Juvenal of Jerusalem
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Saint Juvenal (Greek: Άγιος Ιουβενάλιος) was a bishop of Jerusalem from about 422. In 451, on the see of Jerusalem being recognised as a Patriarchate by the Council of Chalcedon, he became the first Patriarch of Jerusalem, an office he occupied until his death in 458.
Juvenal wanted to make Jerusalem into a primary see (a "Patriarchal see") by demotion of the Metropolitan see of Caesarea and the primary see of Antioch. In 431, he sided with Saint Cyril against Nestorius at the First Council of Ephesus. He argued that the bishop of Antioch should have taken his doctrine from the "apostolic see of Jerusalem", and expected Cyril to assist him in raising Jerusalem at the level of an independent patriarchate. Cyril even wrote a letter to Pope Leo I – then archdeacon in Rome – complaining about Juvenal’s opportunism (Leo, Ep. 119 ad Maximum Antiochenum episcopum in PL 54, 1041–46).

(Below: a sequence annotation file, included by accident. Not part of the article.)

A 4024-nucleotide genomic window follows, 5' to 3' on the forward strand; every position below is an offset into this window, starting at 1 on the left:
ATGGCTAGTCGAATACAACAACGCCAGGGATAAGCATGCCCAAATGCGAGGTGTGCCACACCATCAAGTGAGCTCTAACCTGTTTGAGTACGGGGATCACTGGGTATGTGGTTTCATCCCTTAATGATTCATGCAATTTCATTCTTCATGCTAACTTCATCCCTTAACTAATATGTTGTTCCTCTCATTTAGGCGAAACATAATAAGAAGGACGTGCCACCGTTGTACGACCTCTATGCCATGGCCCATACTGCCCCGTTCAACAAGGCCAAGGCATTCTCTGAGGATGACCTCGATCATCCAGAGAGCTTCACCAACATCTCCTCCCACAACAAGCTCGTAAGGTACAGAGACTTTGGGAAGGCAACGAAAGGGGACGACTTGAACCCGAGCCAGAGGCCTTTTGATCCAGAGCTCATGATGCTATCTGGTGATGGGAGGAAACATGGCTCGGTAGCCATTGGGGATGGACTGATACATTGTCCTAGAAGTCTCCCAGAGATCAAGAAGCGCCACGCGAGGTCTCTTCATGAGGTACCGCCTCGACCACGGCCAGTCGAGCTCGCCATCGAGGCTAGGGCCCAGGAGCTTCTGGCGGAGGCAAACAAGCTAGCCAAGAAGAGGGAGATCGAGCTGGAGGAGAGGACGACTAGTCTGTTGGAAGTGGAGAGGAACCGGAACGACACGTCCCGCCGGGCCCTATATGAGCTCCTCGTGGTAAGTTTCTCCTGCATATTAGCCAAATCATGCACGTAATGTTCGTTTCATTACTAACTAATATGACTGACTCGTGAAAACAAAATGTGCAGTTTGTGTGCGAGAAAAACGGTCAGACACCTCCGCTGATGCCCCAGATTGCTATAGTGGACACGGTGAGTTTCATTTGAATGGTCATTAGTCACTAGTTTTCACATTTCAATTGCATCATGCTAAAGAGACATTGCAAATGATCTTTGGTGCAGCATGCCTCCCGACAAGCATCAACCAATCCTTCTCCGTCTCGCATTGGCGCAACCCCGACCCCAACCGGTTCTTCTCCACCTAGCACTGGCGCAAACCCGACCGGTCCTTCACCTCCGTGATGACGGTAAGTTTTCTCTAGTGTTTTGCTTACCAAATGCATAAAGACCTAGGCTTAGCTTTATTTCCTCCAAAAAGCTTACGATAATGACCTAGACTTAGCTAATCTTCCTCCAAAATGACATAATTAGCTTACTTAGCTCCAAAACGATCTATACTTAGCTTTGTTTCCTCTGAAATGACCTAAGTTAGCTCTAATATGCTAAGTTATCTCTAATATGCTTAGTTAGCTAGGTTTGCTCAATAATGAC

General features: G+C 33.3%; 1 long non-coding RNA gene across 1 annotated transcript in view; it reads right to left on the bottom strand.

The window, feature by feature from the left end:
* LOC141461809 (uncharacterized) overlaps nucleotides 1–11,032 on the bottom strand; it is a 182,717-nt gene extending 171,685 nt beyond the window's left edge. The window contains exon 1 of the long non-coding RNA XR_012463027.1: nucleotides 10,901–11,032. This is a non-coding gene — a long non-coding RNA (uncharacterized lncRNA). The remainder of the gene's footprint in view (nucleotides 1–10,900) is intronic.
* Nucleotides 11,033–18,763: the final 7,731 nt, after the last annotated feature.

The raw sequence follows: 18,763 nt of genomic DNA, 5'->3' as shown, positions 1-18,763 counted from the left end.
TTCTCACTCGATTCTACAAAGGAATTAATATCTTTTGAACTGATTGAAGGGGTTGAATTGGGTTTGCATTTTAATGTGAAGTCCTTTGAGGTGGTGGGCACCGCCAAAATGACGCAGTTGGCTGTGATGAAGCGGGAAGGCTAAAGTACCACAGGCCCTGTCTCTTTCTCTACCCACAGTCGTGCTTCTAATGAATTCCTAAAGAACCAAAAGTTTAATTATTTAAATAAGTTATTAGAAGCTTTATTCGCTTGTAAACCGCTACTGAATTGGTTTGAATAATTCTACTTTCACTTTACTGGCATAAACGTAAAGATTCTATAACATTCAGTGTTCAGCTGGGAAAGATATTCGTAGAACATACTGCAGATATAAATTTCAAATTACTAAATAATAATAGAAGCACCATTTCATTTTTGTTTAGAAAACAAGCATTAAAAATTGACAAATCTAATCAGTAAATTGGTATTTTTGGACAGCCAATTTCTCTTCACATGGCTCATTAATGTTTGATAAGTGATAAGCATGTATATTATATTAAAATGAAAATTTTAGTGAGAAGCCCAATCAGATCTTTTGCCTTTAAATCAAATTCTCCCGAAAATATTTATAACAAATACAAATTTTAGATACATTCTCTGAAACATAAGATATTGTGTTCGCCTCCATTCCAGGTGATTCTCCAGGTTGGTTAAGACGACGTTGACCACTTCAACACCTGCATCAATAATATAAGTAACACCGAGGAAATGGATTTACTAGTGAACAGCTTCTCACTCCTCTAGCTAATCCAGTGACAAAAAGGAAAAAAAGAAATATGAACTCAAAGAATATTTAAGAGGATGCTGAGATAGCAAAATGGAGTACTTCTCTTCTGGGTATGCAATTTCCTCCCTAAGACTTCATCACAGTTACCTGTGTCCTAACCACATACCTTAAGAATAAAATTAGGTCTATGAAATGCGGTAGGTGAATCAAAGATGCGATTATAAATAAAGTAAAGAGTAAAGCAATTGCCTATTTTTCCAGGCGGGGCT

Juvenal was one of the leaders of the Second Council of Ephesus. When, later, Dioscorus was tried for violation of canonical law at the Council of Chalcedon, Juvenal voted for his condemnation. Perhaps in exchange for this vote against his old ally, the council gave Juvenal what he had sought: recognition of Jerusalem as a patriarchal see, ruling over all of Palestine. When he returned, however, monks who favored Dioscorus went into open revolt against him, and only the Imperial army allowed him to take his position.
He is regarded as a saint in parts of the Eastern Orthodox Church, but not in the west.